In this regard, the point of contention by KWS was that the research permit which was granted to the Ph.D candidate by the Ministry of Education and Technology in Kenya with the recommendation of NCST did not include any commercial involvement of the research findings whatsoever. KWS maintains that if any such additional prospecting was intended, neither the candidate nor the University of Leicester had ever expressed such intention. If they had done so, KWS states that the researchers would have required a new and different kind of permit. Meanwhile the candidate’s story is that she only obtained a permit to carry out the research she had declared in her proposal and that at the end of her doctoral research, she complied with the requirements of her permit by submitting her report.

The relevant parts of the article read:

“We have evidence to indicate that the samples from which the discovery was made were obtained by Dr William E. Grant of the Department of Microbiology and Immunology at the University of Leicester in the UK,” Dr Lwande [head of Bioprospecting and Molecular Biology at Icipe] said.

It is also clear that Dr Grant did not work alone but was in a group of scientists who, though they went ahead to publish their results in the Extremophile Journal of the UK in 1998, did not have any authorisation from KWS.

“We do not have records showing that the scientists had notified KWS nor any indication that they had acquired a research permit from the Ministry of Education before embarking on the sampling,” said Dr Bagine, who added that although the Education Ministry is normally mandated to issue such permits, KWS is empowered to vet proposals made by researchers working in Kenya’s protected areas.

It has also emerged that the group of Leicester University scientists was accompanied by an employee of Genencor, Brian Jones.

“After samples were collected from Lake Bogoria, Brian Jones of Genencor International purchased the samples from Dr Grant and made an enzyme discovery that Genencor later sold to Procter & Gamble,” Dr Lwande said. He added that the particular enzyme was then used as a critical ingredient in the (manufacture) of Tide Alternative Bleach detergent.”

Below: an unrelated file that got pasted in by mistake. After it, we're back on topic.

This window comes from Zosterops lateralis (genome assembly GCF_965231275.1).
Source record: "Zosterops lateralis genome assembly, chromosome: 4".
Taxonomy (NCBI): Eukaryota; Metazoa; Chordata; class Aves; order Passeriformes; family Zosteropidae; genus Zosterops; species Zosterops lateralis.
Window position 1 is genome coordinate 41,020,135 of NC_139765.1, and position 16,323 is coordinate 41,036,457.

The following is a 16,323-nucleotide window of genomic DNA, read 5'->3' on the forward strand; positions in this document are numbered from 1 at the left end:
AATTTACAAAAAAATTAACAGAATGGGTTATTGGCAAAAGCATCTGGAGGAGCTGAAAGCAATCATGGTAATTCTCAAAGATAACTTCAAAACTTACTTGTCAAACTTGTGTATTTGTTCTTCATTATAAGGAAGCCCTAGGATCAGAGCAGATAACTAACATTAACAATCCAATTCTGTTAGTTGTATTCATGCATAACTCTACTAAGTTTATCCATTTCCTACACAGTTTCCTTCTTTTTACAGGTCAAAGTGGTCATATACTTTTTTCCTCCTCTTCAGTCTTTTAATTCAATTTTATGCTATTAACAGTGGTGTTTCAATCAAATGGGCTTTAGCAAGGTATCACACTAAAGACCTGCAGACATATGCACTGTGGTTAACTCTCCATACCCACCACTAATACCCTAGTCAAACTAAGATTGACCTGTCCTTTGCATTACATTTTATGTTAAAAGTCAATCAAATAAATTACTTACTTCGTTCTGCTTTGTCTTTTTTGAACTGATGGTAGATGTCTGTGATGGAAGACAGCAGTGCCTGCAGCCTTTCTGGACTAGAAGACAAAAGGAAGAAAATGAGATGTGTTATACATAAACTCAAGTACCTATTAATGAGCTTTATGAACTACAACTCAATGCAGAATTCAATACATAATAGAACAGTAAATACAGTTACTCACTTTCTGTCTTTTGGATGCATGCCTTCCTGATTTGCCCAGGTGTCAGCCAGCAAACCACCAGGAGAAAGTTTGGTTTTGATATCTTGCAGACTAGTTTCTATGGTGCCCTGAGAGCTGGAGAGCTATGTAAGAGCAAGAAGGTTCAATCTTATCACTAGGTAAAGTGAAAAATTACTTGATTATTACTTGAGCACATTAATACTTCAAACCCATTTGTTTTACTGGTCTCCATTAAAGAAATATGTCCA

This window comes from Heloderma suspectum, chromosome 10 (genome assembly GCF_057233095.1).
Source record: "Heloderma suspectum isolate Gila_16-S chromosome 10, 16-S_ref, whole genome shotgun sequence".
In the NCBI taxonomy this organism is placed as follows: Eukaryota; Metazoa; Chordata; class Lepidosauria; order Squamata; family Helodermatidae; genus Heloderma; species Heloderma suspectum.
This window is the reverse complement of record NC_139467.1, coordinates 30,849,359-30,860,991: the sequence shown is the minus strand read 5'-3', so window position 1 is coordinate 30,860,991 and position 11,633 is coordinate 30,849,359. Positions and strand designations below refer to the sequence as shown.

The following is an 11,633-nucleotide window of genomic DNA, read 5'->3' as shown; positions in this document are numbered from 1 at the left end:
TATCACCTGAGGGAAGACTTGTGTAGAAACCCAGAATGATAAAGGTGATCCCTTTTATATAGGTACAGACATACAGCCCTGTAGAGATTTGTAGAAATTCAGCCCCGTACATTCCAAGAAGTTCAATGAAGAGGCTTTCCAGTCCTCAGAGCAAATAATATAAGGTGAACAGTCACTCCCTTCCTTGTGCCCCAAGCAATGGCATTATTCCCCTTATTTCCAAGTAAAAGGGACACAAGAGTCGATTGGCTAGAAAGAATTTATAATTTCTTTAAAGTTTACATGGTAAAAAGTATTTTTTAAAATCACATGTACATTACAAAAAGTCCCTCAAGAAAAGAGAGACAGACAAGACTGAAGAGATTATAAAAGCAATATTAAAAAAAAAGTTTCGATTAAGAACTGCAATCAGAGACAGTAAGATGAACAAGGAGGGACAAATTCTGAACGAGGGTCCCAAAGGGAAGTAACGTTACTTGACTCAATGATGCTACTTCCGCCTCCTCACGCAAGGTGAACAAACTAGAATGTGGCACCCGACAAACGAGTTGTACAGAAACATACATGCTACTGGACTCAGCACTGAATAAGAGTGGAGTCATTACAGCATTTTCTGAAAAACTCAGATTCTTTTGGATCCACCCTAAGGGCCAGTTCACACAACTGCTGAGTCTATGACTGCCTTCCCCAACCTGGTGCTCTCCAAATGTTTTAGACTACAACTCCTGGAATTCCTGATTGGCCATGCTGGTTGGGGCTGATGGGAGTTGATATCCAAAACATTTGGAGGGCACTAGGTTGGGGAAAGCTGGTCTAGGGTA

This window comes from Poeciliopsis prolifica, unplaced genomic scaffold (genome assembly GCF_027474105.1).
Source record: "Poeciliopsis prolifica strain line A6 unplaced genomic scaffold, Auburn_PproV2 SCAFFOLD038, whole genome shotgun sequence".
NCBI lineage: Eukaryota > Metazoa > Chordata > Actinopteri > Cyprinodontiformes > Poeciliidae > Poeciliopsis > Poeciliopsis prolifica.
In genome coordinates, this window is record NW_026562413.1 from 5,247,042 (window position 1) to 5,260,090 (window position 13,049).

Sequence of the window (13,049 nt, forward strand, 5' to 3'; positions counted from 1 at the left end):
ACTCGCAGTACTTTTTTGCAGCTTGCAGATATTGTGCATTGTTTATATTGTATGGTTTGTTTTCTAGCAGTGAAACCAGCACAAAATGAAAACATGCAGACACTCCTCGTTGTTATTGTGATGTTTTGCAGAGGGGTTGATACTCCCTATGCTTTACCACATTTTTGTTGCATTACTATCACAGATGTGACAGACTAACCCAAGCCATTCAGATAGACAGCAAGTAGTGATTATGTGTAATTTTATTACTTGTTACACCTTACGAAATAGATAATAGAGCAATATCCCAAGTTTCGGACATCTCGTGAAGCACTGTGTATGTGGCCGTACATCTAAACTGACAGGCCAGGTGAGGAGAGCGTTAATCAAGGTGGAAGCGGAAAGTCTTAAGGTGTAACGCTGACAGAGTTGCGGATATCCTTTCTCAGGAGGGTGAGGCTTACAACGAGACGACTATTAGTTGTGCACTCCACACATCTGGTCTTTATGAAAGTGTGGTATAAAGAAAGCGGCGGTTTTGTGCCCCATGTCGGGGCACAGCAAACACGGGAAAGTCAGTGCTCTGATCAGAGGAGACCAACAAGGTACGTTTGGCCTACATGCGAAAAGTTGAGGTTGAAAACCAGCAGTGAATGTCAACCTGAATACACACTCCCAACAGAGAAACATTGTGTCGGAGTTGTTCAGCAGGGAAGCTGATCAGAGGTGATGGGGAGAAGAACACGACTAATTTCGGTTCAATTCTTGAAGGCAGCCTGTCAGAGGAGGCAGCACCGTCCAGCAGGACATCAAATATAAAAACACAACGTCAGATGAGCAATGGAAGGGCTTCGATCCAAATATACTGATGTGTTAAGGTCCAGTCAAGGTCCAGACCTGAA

The article also reveals that KWS had officially written to lawyers working for Public Interest Intellectual Property Advisors (PIIPA) in the US to act on their behalf in pursuing Genencor International and Procter & Gamble for royalties from this discovery and (later) from any other possible discoveries associated with (the) Kenyan samples. In a previous blogpost here, we highlighted PIIPA and one of its questionable involvements in Kenyan IP matters.

To date, Genencor International Inc. (USA), a division of Danisco (Denmark) denies any wrongdoing. It denies that it ever sold any such enzymes to its principal business partner, the US multi-billion-dollar giant Procter & Gamble.

Enter Novozymes.

In 1996, Danish firm Novozymes launched the first commercial product based on laccase enzyme: Denilite I, the first industrial laccase and the first bleaching enzyme acting with the help of a redox mediator molecule. In its 2013 report titled “Enzymes at Work”, Novozymes notes:

The textile industry has been quick to adopt new enzymes. So when Novo developed enzymes for stonewashing jeans in 1987, it was only a matter of a few years before almost everybody in the denim finishing industry had heard of them, tried them, and started to use them.